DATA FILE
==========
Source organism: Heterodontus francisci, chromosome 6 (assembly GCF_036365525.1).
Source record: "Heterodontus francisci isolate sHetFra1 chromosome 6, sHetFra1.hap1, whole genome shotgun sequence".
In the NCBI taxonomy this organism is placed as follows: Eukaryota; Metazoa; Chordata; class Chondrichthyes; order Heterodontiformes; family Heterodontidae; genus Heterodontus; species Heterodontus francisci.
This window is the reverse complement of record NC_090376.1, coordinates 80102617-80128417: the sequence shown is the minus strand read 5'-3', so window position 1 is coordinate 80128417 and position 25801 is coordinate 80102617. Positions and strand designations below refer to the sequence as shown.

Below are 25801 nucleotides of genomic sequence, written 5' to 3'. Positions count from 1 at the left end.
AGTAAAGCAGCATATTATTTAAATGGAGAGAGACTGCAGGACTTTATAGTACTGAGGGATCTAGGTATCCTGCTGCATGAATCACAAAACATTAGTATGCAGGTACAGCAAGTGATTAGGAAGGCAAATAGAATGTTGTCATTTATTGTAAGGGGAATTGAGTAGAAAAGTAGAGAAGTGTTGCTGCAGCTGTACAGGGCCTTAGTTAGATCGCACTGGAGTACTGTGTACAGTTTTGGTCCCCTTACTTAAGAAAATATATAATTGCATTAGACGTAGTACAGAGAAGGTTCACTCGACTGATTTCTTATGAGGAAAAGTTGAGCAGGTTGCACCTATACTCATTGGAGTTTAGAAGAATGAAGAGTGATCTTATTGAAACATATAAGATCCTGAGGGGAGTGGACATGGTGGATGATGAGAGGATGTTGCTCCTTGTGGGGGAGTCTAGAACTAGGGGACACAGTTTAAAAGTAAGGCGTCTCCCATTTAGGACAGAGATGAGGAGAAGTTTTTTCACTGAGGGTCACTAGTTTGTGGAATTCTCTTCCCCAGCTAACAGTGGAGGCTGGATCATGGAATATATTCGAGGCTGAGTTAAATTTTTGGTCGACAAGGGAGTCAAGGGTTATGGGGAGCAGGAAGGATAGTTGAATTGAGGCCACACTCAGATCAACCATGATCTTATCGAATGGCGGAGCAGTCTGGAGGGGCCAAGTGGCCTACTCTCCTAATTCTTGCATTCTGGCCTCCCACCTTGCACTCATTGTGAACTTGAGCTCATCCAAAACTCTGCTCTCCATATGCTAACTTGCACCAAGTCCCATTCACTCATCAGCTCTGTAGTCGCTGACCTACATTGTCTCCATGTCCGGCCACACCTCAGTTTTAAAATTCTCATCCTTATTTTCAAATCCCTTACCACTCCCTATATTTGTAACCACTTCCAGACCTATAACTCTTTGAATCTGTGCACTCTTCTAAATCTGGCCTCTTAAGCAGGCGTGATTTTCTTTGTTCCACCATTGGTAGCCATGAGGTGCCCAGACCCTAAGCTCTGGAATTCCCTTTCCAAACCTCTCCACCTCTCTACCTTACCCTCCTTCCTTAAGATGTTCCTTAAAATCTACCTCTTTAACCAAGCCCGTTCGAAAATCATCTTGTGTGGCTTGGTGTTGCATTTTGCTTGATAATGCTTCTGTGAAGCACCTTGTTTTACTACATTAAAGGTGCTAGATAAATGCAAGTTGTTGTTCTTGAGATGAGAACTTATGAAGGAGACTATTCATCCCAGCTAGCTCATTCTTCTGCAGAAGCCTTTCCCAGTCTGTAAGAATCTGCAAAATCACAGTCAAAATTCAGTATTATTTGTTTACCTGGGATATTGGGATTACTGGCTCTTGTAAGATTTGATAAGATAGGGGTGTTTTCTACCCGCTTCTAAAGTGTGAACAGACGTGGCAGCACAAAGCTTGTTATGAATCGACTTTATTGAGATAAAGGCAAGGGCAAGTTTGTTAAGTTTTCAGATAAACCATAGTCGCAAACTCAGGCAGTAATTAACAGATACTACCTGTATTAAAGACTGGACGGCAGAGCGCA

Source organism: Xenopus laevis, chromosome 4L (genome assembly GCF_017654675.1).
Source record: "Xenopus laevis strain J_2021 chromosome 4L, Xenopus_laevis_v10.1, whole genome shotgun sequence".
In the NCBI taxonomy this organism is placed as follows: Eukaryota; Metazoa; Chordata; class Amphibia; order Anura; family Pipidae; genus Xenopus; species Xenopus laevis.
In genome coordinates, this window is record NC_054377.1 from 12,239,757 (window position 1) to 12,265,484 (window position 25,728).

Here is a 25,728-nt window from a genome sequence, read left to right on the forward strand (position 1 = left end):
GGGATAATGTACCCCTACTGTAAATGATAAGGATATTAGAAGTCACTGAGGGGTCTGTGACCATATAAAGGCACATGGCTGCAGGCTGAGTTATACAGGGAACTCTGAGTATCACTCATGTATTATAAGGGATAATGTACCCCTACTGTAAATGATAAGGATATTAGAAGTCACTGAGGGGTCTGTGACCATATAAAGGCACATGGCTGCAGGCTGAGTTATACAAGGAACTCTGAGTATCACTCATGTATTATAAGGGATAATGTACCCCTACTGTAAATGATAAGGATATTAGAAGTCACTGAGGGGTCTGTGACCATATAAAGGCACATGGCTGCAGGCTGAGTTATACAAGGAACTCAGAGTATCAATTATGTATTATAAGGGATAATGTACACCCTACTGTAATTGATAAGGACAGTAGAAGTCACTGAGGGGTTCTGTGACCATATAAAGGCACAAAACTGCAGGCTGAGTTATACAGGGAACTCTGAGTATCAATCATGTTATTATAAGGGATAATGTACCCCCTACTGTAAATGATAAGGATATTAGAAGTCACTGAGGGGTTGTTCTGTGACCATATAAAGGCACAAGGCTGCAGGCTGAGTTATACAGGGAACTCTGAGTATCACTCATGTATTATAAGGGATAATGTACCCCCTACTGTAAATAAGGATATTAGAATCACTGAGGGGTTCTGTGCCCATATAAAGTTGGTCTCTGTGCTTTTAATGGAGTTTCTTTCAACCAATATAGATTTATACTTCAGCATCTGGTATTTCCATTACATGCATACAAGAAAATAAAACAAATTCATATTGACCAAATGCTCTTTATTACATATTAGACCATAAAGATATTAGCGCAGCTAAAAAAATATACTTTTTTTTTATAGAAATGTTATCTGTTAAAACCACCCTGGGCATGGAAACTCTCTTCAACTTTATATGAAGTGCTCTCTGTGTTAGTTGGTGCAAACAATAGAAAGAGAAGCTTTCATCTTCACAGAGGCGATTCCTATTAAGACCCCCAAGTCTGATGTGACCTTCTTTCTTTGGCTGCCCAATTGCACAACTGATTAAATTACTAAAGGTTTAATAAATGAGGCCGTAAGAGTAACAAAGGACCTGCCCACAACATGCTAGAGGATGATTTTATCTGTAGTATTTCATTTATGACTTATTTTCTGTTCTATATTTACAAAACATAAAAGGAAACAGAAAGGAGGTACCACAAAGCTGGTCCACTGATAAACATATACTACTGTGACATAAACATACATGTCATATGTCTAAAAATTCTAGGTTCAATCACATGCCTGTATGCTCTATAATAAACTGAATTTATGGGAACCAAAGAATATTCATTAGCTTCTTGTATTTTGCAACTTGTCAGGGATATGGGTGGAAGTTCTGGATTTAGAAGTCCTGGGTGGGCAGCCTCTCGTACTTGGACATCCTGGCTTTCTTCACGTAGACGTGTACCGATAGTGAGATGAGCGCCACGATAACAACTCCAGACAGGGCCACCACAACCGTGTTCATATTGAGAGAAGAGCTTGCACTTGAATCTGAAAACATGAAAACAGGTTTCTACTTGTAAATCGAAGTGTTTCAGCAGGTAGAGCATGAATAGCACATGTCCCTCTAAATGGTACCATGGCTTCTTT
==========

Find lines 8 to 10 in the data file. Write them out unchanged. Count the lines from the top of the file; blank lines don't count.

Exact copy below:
Source record: "Xenopus laevis strain J_2021 chromosome 4L, Xenopus_laevis_v10.1, whole genome shotgun sequence".
In the NCBI taxonomy this organism is placed as follows: Eukaryota; Metazoa; Chordata; class Amphibia; order Anura; family Pipidae; genus Xenopus; species Xenopus laevis.
In genome coordinates, this window is record NC_054377.1 from 12,239,757 (window position 1) to 12,265,484 (window position 25,728).